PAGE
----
Episode 305 – airing Sunday, Dec. 11 at 8 p.m. (8:30NT)Tristan Campus, registered nurse from Mississauga, ONMelissa DeCiantis, 25, arborist from Mississauga, ONDustin Herbison, 29, high school shop teacher from Kelowna, BCMichelle Salt, 31, Paralympian from Calmar, ABWali Shah, 21, rapper and spoken word poet from Mississauga, ONEric Yue, 39, commissioner recreational hockey league from Victoria, BC Episode 302 – airing Sunday, Nov. 20 at 8 p.m. (8:30NT)Christine Cho, 36, makeup artist from Toronto, ONDonna Hartt, 46, psychic medium from Cranbrook, BCJennifer Martin, 33, copywriter from St. Phillip’s, NLChad “CJ” Studer, 38, physical education teacher from Miscouche, PEChris Williams, 54, innkeeper from Round Hill, NSJoshua Williams, 25, youth worker from Edmonton, ABEpisode 303 – airing Sunday, Nov. 27 at 8 p.m. (8:30NT)Rebecca Bromwich, 39, lawyer from Calgary, ABFrankie Cena, 24, international speech and debate coach from Vancouver, BCRyan Coelho, 30, millennial consultant from Toronto, ONGwyneth Foster, 16, high school student from Uxbridge, ONMaria Samson, 33, professional rugby player from Calgary, ABVanessa Vakharia, 35, math tutor and entrepreneur from Toronto, ON Login/Register With: CBC’s hit competition series CANADA’S SMARTEST PERSON has narrowed down the field to 30 remarkable Canadians from coast to coast to coast who will put themselves to the test, squaring off each week for their latest chance to take home the title of “Canada’s Smartest Person.” From ages 16 to 62, and with diverse occupations including psychic medium, pro video gamer, neuroscientist, cancer researcher/fashion blogger, Paralympian, and law student/Miss Universe Canada, the competitors are ready to show the country what they’ve got as they tackle challenges that offer a new spin on what it truly means to be smart. CANADA’S SMARTEST PERSON returns for Season 3 Sunday, Nov. 13 at 8 p.m. (8:30NT) on CBC.Each week, host Jessi Cruickshank (The Goods), with special guest judges, guides the competitors and viewers through the hour-long competition series, which illuminates how Canadians are smart based on the Theory of Multiple Intelligences. In each of the first five episodes, six competitors go head-to-head in a series of fun and revealing challenges that test six areas of intelligence: linguistic, physical, musical, visual, social and logical, with one winner advancing to the championship finale. Then, in the climactic season finale, five finalists will battle it out to claim the title of CANADA’S SMARTEST PERSON. New this season is CSP SmartPlay, where viewers can join in on the fun from home by playing along in real-time on the CANADA’S SMARTEST PERSON Facebook page.Introducing this season’s CANADA’S SMARTEST PERSON competitors: About CBC/Radio-CanadaCBC/Radio-Canada is Canada’s national public broadcaster and one of its largest cultural institutions. We are Canada’s trusted source of news, information and Canadian entertainment. Deeply rooted in communities all across the country, CBC/Radio-Canada offers diverse content in English, French and eight Indigenous languages. We also provide international news and information from a uniquely Canadian perspective. LEAVE A REPLY Cancel replyLog in to leave a comment Advertisement Episode 301 – airing Sunday, Nov. 13 at 8 p.m. (8:30NT)Susan Forgues, 54, retired military helicopter pilot from Orleans, ONJonathan Gagnon, 31, engineer from Vancouver, BCStephanie Harvey, 30, pro video gamer from Québec City, QCVincent Law, 33, cancer researcher and fashion blogger from Calgary, ABRup Magon, 41, musician from Montréal, QCSteve Norn, 40, insurance broker from Yellowknife, NT Advertisement Episode 306 – airing Sunday, Dec. 18 at 8 p.m. (8:30NT)The five finalists will battle it out to claim the title of CANADA’S SMARTEST PERSON. Find CANADA’S SMARTEST PERSON: Website: cbc.ca/smartestperson/ Twitter: @CanadasSmartest #SmartestPersonFacebook: facebook.com/canadassmartestperson Instagram: CanadasSmartest-30-About Media Headquarters Media Headquarters is a leading Canadian television and digital media production company founded by executive producer Robert Cohen. The company is recognized worldwide for producing popular and innovative original content. Media Headquarters’ productions have earned dozens of international awards and the company consistently makes the Realscreen ‘Global 100’ List celebrating the world’s best non-fiction producers. Media Headquarters specializes in the creation of unscripted series, formats, drama and children’s programming. For more information visit mediahqs.net/. Advertisement Episode 304 – airing Sunday, Dec. 4 at 8 p.m. (8:30NT)Brittain Bancroft, 30, mechanic from Minto, NBSiera Bearchell, 23, law student and Miss Universe Canada 2016 from Moose Jaw, SKDarryl Gidyk, 42, neuroscientist from Lethbridge, ABDevon Jones, 37, personal trainer from Winnipeg, MBBruce Tsuji, 62, university professor from Ottawa, ONMichelle Zakrison, 33, lawyer from Iqaluit, NU Twitter Facebook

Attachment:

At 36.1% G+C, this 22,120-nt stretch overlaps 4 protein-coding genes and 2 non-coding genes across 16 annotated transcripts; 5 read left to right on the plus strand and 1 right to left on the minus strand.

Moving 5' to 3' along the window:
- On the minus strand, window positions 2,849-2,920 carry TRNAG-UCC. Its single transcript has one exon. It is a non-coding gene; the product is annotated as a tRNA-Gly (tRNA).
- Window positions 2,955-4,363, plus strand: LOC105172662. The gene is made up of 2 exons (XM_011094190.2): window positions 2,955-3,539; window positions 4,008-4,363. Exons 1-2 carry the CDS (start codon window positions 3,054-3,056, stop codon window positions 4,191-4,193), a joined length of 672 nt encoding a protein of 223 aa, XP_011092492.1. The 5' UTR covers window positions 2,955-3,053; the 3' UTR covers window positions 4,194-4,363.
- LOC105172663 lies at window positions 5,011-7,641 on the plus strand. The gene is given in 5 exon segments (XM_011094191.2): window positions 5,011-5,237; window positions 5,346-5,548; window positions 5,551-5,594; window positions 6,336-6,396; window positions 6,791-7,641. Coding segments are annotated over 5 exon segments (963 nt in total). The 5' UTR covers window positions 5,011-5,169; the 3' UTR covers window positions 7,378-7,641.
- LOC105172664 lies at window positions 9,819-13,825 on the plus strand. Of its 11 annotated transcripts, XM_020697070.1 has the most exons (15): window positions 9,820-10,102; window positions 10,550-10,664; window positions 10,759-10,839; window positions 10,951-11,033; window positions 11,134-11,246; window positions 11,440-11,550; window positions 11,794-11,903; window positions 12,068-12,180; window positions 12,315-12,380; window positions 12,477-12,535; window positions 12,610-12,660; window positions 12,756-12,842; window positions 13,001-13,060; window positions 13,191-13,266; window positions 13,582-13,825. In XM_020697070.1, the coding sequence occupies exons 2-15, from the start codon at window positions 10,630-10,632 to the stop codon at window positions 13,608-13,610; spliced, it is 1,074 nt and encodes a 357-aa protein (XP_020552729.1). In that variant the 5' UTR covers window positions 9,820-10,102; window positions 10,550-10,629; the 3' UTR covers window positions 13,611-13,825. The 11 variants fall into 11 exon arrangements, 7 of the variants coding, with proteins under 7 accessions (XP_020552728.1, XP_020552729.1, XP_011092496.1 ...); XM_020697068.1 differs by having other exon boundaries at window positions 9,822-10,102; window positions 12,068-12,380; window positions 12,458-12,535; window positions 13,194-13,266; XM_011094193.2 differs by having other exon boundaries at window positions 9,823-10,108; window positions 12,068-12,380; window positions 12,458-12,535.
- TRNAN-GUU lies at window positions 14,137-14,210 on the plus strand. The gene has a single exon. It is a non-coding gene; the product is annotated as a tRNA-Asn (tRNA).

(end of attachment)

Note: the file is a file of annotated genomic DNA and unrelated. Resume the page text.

APTN National NewsAPTN’s Iman Kassam has a quick profile of the candidates of the Northwest Territories federal riding.Well, two of the main three, at least.One candidate wanted nothing to do with the story.
Cartoon by the Quebec artist Yannick Lemay – Posted on the @JdeMontreal Twitter accountAPTN NewsYannick Lemay, the artist whose cartoon has been widely condemned online says he wants “to apologize to anyone that I have offended.”The cartoon by the Quebec artist depicts former justice minister and attorney general Jody Wilson Raybould in a buckskin dress, feather in her hair, holding a tomahawk delivering a knock out punch to a battered Prime Minister Justin Trudeau.Lemay, in an email to APTN News says he was, “surprised at the reaction to this caricature. The job of a caricaturist is to exaggerate situations. Since we do no use words, we use visual codes to represent concepts,” he said.“Ms. Wilson-Raybould is a great representative of the aboriginal community who proudly defends herself, so I wanted to build her up. I wanted this drawing simple and without malice.”On twitter, people referred to the cartoon as deeply offensive, stereotypical, racist, disgusting and despicable.Lemay said in the email, “I realize today that I used bad visual codes to elevate her Aboriginal ancestry.“I draw a great lesson.”This is the latest cartoon depicting Wilson Raybould to come under fire in the last week.Political cartoonist and author, Michael de Adder depicting Wilson Raybould in a boxing ring tied to a chair with tape over her mouth while former advisor Gerald Butts gives advice to Trudeau, also was lambasted.De Adder apologized and today responded to Lemay’s cartoon in a tweet.“Editorial cartoonists need to have a serious discussion about our craft and how we depict gender and race.“We need to try harder. Re: @ygreck,” he [email protected]@aptnnews